Author Topic: Strictly.... Hot Air  (Read 41720 times)

Offline Jasonb

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Re: Strictly.... Hot Air
« Reply #450 on: November 25, 2020, 07:32:11 AM »
Graham's method probably gives a taper that looks like a flight of stairs if you were to enlarge it enough with multiple points of contact for the key and it seems to work for him.

I tend to hold the bush in my vice so the slot is milled top to bottom using the Y axis so you have the top and bottom making contact with the vice jaws and then use a similar method to the key by packing under the vice, just don't over tighten it back down onto the table.

Depth of slot make it the same as the parallel bush at the point of entry eg just under the flange and getting deeper towards the end otherwise the broach won't enter the hole. If in doubt make it a bit deeper and you can always add a bit of shim under the supplied one. MAKE SURE YOU BROACH FROM THE CORRECT SIDE.

I usually oil the broach/bush when cutting CI

I think you said you used gauge plate for the key so this won't apply but if you do any with rectangular key steel in the future then leave the key on the length of stock right until last, that way you have something to pull it in and out with while checking the fit. Moles on the far end give you something to tap against to get it out without

« Last Edit: November 25, 2020, 07:37:12 AM by Jasonb »

Offline Twizseven

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Re: Strictly.... Hot Air
« Reply #451 on: November 25, 2020, 08:58:28 PM »
Jason and Graham,

Thank you for your advice.  I decided to go with Jasons option and make the tapered bush.  Setting up the taper was much easier this time.  Could not do it along the Y axis as the vice is just too big to manhandle, so went and used the support collar I had made.  All was going well till got down about 30thou when the 1/8" cutter I was using decided to shatter.  After much searching I found a new Clarkson cutter  (as opposed to the initial no idea where it came from cutter).  Slowed the cutter down and went very very slowly. 20th DOC each pass.

Tomorrow comes the acid test, broach the slot in the flywheel.

Colin

Offline Twizseven

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Re: Strictly.... “ Hot Air “
« Reply #452 on: November 28, 2020, 04:47:44 PM »
Slot in flywheel broached nicely.  Its maybe little too deep (need to either take 15 thou out of bottom of broach guide or use a thinner shim.  It came with a 30thou.  I really needed a 15thou.  Reasonably happy for first ever keyway.

Used a length of 5/16" silver steel for the displacer rod.  Drilled and tapped the bottom for screw to hold the displacer piston, and then drilled reamed the cross-hole at the top to connect it to linkage.  I had found a really nice Eclipse 4" Magenetic V block on Ebay a few days earlier and it turned up Friday afternoon just in time to be used to hold the displacer rod for drilling/reaming.

The piston boss is made from 3/4" hex brass stock.  Put in 3 jaw on Myford and turned end down and then ran 2BA die up it.  Made a small silver steel mandrel and tapped it 2 BA.  This could then be mounted in collet chuck on dividing head on mill and the boss screwed into it.  Centered the boss and zeroed the DRO's, then turned dividing head through 90 degrees and set up to drill/ream gudgeon pin hole.  When drilled/reamed turned dividing head back to vertical and cleaned up the sides with 3/8" end mill and milled the centre out.  Cleaned up edges and ran reamer through to clean out and frays.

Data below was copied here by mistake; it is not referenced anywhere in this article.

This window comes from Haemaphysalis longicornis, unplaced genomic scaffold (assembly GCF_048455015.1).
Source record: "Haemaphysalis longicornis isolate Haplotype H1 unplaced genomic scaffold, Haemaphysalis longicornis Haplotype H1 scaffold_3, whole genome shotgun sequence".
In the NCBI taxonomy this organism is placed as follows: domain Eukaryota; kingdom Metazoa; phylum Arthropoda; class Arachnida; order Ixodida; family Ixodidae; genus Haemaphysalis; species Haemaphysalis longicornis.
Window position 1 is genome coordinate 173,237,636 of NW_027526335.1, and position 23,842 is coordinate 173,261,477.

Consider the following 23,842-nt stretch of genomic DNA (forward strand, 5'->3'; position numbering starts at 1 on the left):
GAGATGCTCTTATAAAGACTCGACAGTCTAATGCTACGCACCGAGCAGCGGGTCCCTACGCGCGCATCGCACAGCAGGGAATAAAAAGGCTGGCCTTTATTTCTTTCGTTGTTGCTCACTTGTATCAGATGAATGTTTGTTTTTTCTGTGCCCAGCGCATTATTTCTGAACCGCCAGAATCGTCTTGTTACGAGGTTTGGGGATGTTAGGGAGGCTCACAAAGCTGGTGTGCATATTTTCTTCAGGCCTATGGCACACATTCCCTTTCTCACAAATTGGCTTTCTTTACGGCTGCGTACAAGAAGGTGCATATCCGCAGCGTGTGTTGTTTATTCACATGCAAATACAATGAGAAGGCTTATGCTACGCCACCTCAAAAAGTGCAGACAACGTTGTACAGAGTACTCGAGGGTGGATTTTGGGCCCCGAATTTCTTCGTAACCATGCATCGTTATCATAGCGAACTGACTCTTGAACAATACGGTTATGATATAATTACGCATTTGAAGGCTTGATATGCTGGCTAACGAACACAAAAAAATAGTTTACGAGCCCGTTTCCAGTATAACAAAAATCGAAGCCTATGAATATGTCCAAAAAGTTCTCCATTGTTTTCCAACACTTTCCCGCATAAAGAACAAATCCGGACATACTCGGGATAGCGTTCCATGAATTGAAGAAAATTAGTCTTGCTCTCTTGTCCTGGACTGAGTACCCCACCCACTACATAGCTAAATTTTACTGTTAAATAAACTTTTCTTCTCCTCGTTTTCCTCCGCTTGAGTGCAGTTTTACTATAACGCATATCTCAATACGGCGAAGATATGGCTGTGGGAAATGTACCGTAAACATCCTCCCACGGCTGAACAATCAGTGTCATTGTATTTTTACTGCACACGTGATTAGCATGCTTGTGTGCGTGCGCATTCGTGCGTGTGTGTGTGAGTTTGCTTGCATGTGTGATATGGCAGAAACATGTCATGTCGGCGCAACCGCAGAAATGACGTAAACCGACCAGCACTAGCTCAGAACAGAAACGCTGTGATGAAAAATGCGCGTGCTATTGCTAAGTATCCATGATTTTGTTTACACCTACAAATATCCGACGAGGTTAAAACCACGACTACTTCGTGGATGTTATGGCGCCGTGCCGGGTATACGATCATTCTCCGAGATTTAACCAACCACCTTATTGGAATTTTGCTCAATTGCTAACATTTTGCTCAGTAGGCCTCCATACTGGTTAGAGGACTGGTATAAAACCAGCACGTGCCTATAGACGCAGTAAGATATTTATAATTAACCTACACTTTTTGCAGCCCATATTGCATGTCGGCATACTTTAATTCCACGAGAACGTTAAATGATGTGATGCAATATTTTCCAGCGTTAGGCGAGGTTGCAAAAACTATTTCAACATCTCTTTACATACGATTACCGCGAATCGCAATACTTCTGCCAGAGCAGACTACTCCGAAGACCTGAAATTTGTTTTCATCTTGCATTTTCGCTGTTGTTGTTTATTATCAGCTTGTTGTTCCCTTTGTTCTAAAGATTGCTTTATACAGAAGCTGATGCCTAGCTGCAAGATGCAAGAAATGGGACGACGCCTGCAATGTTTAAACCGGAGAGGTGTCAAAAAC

I had made gudgeon pin a few days earlier and just needed to cross-drill for split pin.  Decided this was going to be easier with tailstock drilling pad in the Cowells lathe.  Drilled out 1.7mm for split pin.

Next job is the bearing support.

I am still looking for suitable displacer piston, not managed to find the appropriate size of crabmeat tin.  I do have a sheet of 0.5mm stainless (and shortly some 1.2mm).  I am thinking of trying to make a piston from this.  How much does weight affect the piston. I assume it needs to be as light as possible.  Was thinking of 1.2mm for top and bottom and the sides from 0.5mm.  Wondering whether I can maybe glue the sheet to a board, and then trepan it out to size (85mm or just over) and whether feasible to turn the outer face down by 0.6 mill to act as a boss to locate in the stainless tube/cylinder.  Could punch the holes in top and bottom with 1/2" punch in the flypress, then hopefully few dabs of silver solder to hold together.  Does this sound feasible or am I in cloud cuckoo land.  I obviously need to source tin-can or make this prior to continuing with the hot end and main body.

Colin
« Last Edit: November 28, 2020, 05:21:20 PM by Twizseven »

Offline Alyn Foundry

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Re: Strictly.... Hot Air
« Reply #453 on: November 29, 2020, 11:33:53 AM »
Progressing nicely Colin.

Regarding the displacer piston, hang on for a couple of days. I shall be shopping at ASDA next Tuesday I'll have a look for you.

Cheers Graham.

Offline Twizseven

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Re: Strictly.... Hot Air
« Reply #454 on: December 14, 2020, 06:35:48 PM »
Been to my local ASDA and checked every tin of fish/crabmeat I can find.  At this point in time they do not appear to have the 145gm tin.  The nearest I can find is an ASDA Red Salmon 170gm.  This is 86.04mm diameter around the beaded end and 44.5mm tall.  The only problem is that it tapers down to the bottom of the can to as near as I can measure 78mm.